I’m getting ready to attend a Captivating retreat in Nashville at the end of this month. Vulnerability isn’t always easy for me, and I know I have to play full out with a bunch of women I don’t know. Ready for God to grow me in this area.

    • Michael Hyatt

      You will be amazed at the impact you will have on the other attendees. It’s kind of like giving everyone else the gift of going second. I other words, if you go first in playing full out, you give permission to everyone else to play full out.

      • Anonymous

        You’re right. Thank you.

      • TNeal

        Shared the “gift of going second” concept just this afternoon with a friend. She immediately responded by commenting in a public forum. That’s a great concept. Glad you shared it with us in an earlier post.

      • B_Schebs

        What a great idea. ” the Gift of going Second” I have never thought about things in that light before.

  • Karl Mealor

    By the way, did anyone else start hearing “The Final Countdown” in their head as they read this article? Or was that just me?

  • Katie Axelson

    Awesome advice. I feel like this can be applied to conferences as well as life in general. I’m graduating undergrad. this month and I don’t know what comes next. Everytime I start fretting about the future and mourning than I’m leaving a place I love, my God-send of a friend Stacy keeps reminding me, “Enjoy today. Right now. This moment. Do you school work, submit your resume, yes, but hang out, eat lunch with people, be social. You don’t want to regret your final days here.” I need her constant reminder to play life full out.

  • Stephanie Shott

    Michael, as I read your question, “What meeting or project are you about to participate in where you could benefit from playing full out?” – all I could think of is LIFE. I want to live my life full out!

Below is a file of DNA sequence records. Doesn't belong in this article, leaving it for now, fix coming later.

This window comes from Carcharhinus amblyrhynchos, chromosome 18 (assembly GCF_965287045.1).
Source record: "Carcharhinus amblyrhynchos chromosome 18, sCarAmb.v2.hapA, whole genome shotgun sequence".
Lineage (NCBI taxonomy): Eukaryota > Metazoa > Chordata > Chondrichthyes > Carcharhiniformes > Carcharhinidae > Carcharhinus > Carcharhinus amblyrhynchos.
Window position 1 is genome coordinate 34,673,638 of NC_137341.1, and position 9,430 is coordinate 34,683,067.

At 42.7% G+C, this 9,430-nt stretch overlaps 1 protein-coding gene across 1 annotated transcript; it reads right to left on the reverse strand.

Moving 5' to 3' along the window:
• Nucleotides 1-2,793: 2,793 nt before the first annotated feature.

I just spoke at a conference this past weekend about that very thing and reading your post only reinforces the fact that we only get one chance to do this life well. We only get one shot to intentionally pursue a life of purpose – to know that there is significance to our existence.

    Full out and all in!

  • Sutton Parks

    I’m finishing a book on gratitude which I am going to self publish and use as a ‘business card’ to start a speaking career. I certainly need to go all out. Faith is my ability to make the transition is something I need to overcome.
    It sounds like you are at a conference I need to attend next year.

  • Jeff Randleman

    I love this post. I’ve been dealing with this very issue recently, trying to make sure that I’m fully present, no matter what I’m doing or where I am. Especially with my kids and wife.

    Thanks for the encouragement!

  • Gatekeeper

    I can greatly appreciate your point of topic. As Gatekeeper for our Governor I am faced hour by hour with issues to pray about regarding legislature. If I keep focused there is great peace. If I give way to distractions I am aware of not fulling my call. If results aren’t readily observed I can become discouraged. However, this is not the case most of the time. God erspond in His timing, not ours. So if I play it out fully I have done my part.

  • Vicki Small

    As I’ll enter the hospital in about 10 days for major back surgery, I’m going to be out of almost every “game” going, for at least six weeks. However, I do have one comment about this great post, as a former college instructor: Students at every level, of every age, would do well to heed this advice!

    When I was teaching, I had one summer class that was so incredible. The retention in that class was higher than in any other, despite that most of the students were also working, at least part-time. Most of them were fully present and committed to doing their best. As a result, I was so inspired that, even though my lesson plans had been finalized before the class began, there were days when I woke up, inspired with a more creative way to teach the day’s lesson.